The Restoring Rail Service Act, legislation that would force the end of a work stoppage by labor and mandate the resumption of rail services at the Canadian Pacific Railway has been passed by the House of Commons.
The legislation now goes on to be debated by the Senate. If passed and enacted, the law would not only resume Canadian Pacific Railway services, but also send all unresolved issues to binding arbitration.
It’s expected that the Senate will approve the Act by June 1 and that the law could go into effect immediately.
The strike, which began May 23 and has suspended freight service across the country, was launched by the Teamsters Canada Rail Conference in response to an inability to reach a deal with railway management on a new contract.
The Teamsters Canada Rail Conference represents bargaining units of nearly 5,000 workers – 4,200 locomotive engineers, conductors, trainspersons and yardmen, as well as 220 rail traffic controllers. The collective agreements for both units expired at the end of 2011.
Among the issues the union and management are still struggling with during contract talks are pensions and fatigue management, according to negotiators.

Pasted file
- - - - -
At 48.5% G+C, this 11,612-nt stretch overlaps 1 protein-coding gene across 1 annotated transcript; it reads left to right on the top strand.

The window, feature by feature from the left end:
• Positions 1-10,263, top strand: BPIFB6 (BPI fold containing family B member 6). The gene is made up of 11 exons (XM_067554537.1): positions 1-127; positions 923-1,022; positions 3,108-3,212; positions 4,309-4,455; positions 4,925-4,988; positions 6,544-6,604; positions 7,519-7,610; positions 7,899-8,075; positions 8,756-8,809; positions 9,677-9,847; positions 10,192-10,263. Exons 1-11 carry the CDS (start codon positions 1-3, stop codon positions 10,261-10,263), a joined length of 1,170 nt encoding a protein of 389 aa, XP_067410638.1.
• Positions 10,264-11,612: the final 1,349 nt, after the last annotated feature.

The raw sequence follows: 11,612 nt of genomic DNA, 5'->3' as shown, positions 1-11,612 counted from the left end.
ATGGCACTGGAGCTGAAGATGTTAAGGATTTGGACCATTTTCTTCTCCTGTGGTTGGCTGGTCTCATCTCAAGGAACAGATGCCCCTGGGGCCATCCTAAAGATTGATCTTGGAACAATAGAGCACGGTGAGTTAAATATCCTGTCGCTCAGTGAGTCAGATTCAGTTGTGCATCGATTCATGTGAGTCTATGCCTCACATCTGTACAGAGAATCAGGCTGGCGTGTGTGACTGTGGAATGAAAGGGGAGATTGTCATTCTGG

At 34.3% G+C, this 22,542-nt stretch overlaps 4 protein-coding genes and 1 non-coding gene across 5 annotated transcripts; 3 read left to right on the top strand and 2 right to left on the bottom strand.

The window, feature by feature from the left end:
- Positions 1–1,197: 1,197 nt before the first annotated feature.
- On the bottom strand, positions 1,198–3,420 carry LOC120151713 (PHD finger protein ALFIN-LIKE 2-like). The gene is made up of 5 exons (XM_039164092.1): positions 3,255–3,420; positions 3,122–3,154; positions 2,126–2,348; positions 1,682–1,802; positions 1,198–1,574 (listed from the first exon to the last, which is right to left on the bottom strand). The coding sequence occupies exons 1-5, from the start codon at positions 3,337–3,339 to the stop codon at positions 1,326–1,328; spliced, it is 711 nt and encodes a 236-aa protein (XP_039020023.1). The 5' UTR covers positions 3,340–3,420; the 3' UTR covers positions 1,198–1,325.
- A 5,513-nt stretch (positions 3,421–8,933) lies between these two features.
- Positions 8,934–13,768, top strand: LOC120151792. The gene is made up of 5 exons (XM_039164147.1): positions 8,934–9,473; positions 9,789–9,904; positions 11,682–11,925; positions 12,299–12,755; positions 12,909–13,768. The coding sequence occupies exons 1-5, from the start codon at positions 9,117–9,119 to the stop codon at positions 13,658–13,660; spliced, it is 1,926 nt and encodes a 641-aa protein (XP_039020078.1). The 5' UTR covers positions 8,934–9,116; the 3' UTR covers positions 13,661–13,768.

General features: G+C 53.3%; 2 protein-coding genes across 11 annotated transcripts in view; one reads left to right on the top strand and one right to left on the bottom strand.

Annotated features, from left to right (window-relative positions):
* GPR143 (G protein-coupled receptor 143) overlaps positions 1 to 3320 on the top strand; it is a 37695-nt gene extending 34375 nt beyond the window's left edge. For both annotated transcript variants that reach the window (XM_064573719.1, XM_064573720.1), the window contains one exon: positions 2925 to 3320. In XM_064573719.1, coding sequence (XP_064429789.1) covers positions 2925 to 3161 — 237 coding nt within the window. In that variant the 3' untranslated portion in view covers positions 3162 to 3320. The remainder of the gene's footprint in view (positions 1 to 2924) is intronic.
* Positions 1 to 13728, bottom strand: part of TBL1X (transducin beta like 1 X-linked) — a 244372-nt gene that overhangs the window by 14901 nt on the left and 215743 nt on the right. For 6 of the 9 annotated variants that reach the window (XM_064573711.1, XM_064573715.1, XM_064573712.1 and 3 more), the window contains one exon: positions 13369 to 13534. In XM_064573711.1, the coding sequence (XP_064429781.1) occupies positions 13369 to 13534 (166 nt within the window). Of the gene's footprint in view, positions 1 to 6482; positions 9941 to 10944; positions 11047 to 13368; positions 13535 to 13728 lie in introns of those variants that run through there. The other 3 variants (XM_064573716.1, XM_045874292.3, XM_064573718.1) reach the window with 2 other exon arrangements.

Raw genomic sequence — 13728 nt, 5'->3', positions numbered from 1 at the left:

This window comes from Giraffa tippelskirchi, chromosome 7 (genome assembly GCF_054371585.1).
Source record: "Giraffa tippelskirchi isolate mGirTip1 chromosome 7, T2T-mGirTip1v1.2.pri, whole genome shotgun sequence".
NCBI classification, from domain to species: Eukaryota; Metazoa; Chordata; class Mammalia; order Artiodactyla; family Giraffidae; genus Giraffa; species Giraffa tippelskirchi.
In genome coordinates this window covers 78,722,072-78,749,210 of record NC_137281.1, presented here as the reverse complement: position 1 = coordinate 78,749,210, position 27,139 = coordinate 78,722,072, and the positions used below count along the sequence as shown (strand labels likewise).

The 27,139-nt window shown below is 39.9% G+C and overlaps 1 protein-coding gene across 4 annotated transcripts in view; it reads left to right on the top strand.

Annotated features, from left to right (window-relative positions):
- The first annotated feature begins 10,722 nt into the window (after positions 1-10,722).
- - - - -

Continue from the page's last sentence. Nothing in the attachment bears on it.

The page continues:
In remarks to the media, Canadian labor minister Lisa Raitt said that the strike has to be halted because it’s putting the jobs of thousands of other, non-union workers at risk.
“The work stoppage at the Canadian Pacific Railway is affecting industries that contribute $540 million weekly to the Canadian economy through their use of the railway,” Raitt said in explaining why the legislation was being pushed through.
The labor unrest comes at a very inopportune time for Canadian Pacific, which just appointed an interim CEO about a week before the strike was launched, and also elected a new 16-member board of directors.
Former CEO Fred Green resigned from CP Rail May 17 after a four-month battle over control of the direction of the company with activist investor Bill Ackman.